I’m a graduate student, though I firmly believe that great programmers are not the result of university courses in programming. But university courses take us in, with no idea of what we’re doing and eventually spit us out, mediocre or – hopefully – competent, programmers. And then we’ll go out into the world, where we really master our art. Hopefully.
For some reason, I’ve ended up doing a lot of teaching over the past 4 years or so. And I’ve come to think that the difference between the mediocre and the competent programmer is confidence. When we take an assignment, a clearly defined task with a definite solution, believing that we can work out the answer is the most crucial thing to succeeding. I wonder if this is related to there being fewer women in computer science, as women are often less confident (also this article).
I’ve seen this not just with my students, who sometimes email me checking their correct answer because they are shocked they happened upon it, but with my own experience. If there was one thing that stopped me achieving my potential during the first years of my undergrad, it was my lack of confidence in my own abilities. I felt that I was at the bottom of the pack, but since I’ve come to realize that that was mostly in terms of arrogance.
Not that I advocate being arrogant – but having a little more faith in yourself might make a big difference, it has for me at least. If it takes 10 years to learn to program, by my calculations I’m less than half way there. Now, I can’t wait to go out into the real world so that I can make the progression from competant to good, and I hope eventually – great.
My friend Dig makes me believe this is possible, and his thoughts on what makes programmers great are below.
Having been living in the Real World(tm) for a couple of years now, I’m acutely aware that the rules are somewhat different than at university. You’re not working on self-contained projects for your own grades any more, and you’re almost certainly working with people who are smarter and more experienced than you are (at least to start with). Out here, confidence still matters, but you have to ground it in something – it’s not for nothing that the Dunning-Kruger Effect is reflected in new grad CVs more than those of seasoned vets (you are not a Java expert if your name isn’t Josh Bloch, I’m afraid!).
I’m firmly of the opinion that programming confidence should come only from working with great programmers. The reason for this is pretty simple: programming – or more accurately, software engineering – is about putting together complex interactions based on a whole heap of assumptions you have, be they about users, the type of input you’re going to get, the systems you’re interacting with, the performance of the hardware you’re running on, and so forth. Assumptions have a nasty habit of being completely wrong, but non-obviously such that they come back to bite you much later on.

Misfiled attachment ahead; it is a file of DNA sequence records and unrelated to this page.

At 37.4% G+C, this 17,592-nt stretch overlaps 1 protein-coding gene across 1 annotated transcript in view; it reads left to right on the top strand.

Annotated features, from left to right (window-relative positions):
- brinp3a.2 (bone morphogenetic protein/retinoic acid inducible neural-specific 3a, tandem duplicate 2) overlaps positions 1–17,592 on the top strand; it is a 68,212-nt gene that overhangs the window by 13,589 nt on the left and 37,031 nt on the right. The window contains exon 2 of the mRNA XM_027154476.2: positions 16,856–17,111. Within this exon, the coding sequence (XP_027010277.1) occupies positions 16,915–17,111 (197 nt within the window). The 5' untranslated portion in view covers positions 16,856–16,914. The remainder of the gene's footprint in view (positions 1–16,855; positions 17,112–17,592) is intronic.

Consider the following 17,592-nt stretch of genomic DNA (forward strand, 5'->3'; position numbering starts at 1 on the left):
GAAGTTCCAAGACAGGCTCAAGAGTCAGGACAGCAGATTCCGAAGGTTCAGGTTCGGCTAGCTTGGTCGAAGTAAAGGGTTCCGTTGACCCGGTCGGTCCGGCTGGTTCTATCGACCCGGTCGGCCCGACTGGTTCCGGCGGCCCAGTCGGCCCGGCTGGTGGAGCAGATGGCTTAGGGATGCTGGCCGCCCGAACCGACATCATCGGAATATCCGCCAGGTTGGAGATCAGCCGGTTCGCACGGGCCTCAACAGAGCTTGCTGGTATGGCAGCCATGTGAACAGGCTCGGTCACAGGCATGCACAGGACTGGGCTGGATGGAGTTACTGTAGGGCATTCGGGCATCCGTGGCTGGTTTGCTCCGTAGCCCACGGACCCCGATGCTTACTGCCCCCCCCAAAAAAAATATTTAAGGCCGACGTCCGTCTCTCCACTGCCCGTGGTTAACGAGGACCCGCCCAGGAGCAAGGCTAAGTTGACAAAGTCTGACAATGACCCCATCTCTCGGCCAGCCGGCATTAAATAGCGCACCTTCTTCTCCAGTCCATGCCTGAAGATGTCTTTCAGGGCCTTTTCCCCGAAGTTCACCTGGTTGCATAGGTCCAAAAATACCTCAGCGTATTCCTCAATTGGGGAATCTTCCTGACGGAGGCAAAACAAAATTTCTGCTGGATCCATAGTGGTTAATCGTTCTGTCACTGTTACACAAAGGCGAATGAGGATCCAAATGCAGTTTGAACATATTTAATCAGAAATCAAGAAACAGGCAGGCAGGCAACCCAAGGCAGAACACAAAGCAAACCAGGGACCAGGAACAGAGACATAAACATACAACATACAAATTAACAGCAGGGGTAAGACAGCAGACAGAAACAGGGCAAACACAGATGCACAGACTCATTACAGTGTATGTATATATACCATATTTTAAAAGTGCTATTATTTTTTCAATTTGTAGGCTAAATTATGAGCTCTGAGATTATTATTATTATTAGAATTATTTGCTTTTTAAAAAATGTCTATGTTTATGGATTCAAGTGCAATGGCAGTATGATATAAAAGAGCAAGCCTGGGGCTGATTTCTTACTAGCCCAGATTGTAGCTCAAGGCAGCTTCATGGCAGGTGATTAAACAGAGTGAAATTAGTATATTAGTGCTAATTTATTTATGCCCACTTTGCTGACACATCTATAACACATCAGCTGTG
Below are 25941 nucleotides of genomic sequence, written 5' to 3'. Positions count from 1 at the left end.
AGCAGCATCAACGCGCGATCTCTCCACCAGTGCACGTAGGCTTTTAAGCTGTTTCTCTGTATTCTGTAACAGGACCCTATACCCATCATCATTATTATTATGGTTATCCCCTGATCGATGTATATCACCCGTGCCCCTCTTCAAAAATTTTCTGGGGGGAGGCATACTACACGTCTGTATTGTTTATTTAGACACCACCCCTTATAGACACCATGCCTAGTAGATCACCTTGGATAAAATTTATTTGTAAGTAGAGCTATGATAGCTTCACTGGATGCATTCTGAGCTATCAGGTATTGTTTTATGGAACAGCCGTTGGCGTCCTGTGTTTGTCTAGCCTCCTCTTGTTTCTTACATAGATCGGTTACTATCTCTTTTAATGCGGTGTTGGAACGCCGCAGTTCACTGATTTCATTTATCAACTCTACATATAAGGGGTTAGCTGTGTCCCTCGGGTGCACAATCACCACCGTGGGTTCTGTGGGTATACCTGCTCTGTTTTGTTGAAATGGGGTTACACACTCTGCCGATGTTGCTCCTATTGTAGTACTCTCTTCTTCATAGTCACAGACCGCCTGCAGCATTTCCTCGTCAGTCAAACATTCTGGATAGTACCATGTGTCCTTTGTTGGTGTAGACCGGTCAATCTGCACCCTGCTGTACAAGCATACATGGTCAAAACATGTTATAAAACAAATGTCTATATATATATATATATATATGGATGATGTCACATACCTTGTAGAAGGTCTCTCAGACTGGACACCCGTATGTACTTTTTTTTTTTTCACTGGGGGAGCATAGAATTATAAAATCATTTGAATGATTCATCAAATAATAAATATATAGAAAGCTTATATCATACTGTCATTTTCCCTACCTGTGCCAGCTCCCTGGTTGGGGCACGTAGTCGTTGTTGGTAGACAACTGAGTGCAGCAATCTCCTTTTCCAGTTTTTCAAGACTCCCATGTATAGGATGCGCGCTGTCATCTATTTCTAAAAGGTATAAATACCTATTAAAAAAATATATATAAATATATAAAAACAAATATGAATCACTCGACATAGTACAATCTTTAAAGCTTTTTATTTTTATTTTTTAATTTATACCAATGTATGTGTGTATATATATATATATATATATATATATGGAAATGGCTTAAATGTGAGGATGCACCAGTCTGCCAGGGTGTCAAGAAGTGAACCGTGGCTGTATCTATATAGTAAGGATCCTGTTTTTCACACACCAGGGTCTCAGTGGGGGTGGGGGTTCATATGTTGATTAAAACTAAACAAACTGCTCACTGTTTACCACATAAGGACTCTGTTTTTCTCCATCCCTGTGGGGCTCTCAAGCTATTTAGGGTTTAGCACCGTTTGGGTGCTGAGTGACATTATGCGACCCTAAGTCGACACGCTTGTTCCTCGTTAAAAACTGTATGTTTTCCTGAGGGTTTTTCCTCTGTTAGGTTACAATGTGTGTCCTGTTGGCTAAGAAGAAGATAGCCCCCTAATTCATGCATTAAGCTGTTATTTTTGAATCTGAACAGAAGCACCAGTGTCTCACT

Working with other programmers means having to justify your assumptions or revise them in light of others’ opinions. Working with great programmers means you have to do a damn good job of that justification, and that the revisions you make are going to be of a higher quality and frequency. As you do this, with any luck the ratio of justification to revision improves, and with it comes deserved confidence. It should never go to 1:0 though, that would be terrible both for personal development and humility. If it does, seek out more great programmers to disagree with pronto!
I say ‘working’ with other programmers, although I should really say ‘interacting’. Manipulating the same codebase, having to use each others’ designs and – if you get the chance – pair programming are definitely the best ways to achieve this, but the discussion over a mailing list or around a table (coffee in hand, naturally) are equally worthy, especially since you can balance the daily make-it-work hackery with the conceptual ‘ideal world’ solution. One of the best programmers I know is completely addicted to Stack Overflow – I’m sure the two factors feed into each other hugely.
I’d also qualify ‘programmers’ as being explicitly plural. One other opinion is never enough, particularly given the predisposition of compscis to get over-enthusiastic about the One True Path to code nirvana. It’s the same with design patterns, IDEs, languages and so on (every object-oriented coder should be made to write some functional code), but vital with others’ opinions. Many inputs makes it easier to spot the zealots and avoid becoming one yourself – or at least being able to justify it more competently!
Finally, there’s the bootstrap – you can’t sit anyone next to a great programmer and expect greatness to transmit via osmosis. This is probably worth a whole book in itself, but I’d say solid core computer science (especially algorithms and data structures, but I would say that as it’s my thing), a flair for design and an ability to break down your assumptions, both technically and psychologically, are all key (try Test Driven Development, even if you don’t stick with it long-term as it teaches you those).
Of course, this is all one opinion from someone a long way off of greatness, so by my own logic you should ignore me. Ah well.